Some of the most recent complaints come from members of the Lavaca Neighborhood Association just south of downtown, who say that SAHA reneged on a deal made during the planning stages of the Victoria Commons redevelopment. Separated into three construction phases — Refugio, Artisan, and Durango — Victoria Commons was designed to integrate residents of different socioeconomic levels into the same housing community.
“The whole purpose `of Victoria Commons` is to eliminate the concentration of poverty that could typically be in a public-housing project like Victoria Courts,” said Gavino Ramos Jr., director of corporate relations for SAHA, referring to the troubled projects that once stood in Refugio’s footprint. “We wanted to get away from warehousing the way they did in the ’50s and ’60s, where they would put up one big block and throw everyone in.”
Unlike Stone Oak residents, who forced SAHA to rethink their campaign to build a public-housing development in the upscale Northside neighborhood, the Lavaca neighorhood initially seemed to welcome the idea of mixed-income housing.
Currently, Refugio Place is listed at 50-percent market-rate housing, 25-percent affordable housing, and 25-percent public housing. Phase two, Artisan Place, is scheduled to be 73-percent market-rate and 27-percent affordable housing. But the percentage of public and affordable housing that SAHA is proposing for the final phase of apartments, Durango Place, is not sitting well with citizens.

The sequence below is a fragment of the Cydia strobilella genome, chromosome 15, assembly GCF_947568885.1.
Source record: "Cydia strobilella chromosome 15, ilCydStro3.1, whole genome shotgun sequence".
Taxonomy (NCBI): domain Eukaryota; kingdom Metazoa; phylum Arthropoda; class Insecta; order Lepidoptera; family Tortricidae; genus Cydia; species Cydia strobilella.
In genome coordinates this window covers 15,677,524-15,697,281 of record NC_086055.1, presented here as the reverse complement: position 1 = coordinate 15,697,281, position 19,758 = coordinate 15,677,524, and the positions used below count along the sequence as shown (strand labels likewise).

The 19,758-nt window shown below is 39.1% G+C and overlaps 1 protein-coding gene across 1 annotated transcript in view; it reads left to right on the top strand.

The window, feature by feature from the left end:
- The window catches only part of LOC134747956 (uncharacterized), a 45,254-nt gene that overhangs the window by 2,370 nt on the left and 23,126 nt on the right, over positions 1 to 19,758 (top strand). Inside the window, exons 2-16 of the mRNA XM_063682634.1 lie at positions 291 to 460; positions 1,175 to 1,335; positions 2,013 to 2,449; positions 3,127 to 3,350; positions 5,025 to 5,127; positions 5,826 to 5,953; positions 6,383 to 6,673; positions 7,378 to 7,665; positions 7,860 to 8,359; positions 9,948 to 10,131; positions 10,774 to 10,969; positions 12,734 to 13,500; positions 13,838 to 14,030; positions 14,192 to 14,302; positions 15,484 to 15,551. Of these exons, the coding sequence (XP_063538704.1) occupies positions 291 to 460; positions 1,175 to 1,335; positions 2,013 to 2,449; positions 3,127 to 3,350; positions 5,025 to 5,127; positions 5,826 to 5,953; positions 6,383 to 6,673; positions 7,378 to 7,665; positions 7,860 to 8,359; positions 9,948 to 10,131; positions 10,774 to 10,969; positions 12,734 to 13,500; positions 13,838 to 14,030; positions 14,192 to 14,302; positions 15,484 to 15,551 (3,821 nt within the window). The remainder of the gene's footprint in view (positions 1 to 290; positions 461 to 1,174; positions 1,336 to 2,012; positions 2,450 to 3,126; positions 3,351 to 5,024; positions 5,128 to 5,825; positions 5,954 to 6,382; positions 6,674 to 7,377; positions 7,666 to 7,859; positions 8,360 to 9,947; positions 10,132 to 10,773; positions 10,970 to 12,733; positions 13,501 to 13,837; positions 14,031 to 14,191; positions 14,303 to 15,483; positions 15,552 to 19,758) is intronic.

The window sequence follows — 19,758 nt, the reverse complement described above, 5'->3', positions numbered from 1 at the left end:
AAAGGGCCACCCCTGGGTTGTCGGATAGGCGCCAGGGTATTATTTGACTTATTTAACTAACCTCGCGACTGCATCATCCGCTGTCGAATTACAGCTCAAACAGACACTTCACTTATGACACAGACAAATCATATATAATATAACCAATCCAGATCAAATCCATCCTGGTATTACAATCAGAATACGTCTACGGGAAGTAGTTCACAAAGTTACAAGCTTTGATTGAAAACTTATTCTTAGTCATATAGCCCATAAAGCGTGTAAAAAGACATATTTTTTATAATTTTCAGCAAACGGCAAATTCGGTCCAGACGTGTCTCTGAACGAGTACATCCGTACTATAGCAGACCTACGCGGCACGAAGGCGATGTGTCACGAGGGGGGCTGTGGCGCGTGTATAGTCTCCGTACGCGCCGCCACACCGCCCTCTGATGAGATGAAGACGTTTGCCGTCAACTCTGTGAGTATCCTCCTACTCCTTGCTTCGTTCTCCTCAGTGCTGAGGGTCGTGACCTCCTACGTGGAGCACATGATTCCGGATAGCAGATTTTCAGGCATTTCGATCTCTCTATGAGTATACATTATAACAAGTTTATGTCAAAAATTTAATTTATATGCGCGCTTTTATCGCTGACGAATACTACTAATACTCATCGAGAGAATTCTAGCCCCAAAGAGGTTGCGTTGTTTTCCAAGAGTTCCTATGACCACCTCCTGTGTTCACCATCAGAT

“For the Durango `Phase`, we talked about having 80-percent market-rate housing and 20 percent public and affordable housing. That was the clear understanding,” said R. Michael Berrier, past Lavaca Neighborhood Association president and current member. “Then SAHA did what they typically do. Everything’s going fine and then they’ll pull a rabbit out of their hat.”
SAHA says because of unexpected increases in construction and energy costs, the project came up $5 million short, requiring SAHA officials to rework the numbers, which resulted in an alternative mixed-income arrangement. According to SAHA asset manager Brad McMurray, SAHA came to the community in May with a proposal of 80-percent affordable housing and 20-percent public housing, which would free up more tax-credit equity to complete the development.
Public response was not favorable. The neighborhood association argued that eliminating market-rate housing would not only cause their property values to drop, but also slowly transform the area back into the ghetto it was when Victoria Courts were in operation. The following month, SAHA and the Design Review Committee identified an additional $2.8 million in other funding and returned to citizens with a new income-mix proposal: 50-percent market-rate, 30-percent affordable, and 20-percent public housing.
“Any further increase in the income mix above the proposed market-rate percentage would jeopardize the project, and would require significant alternative funding sources,” McMurray wrote in an email to concerned Lavaca neighbors.
The neighborhood association, however, still wants the original plan reinstated.
“All SAHA is doing is reducing their need to borrow money and find other funds to do the project,” said Berrier.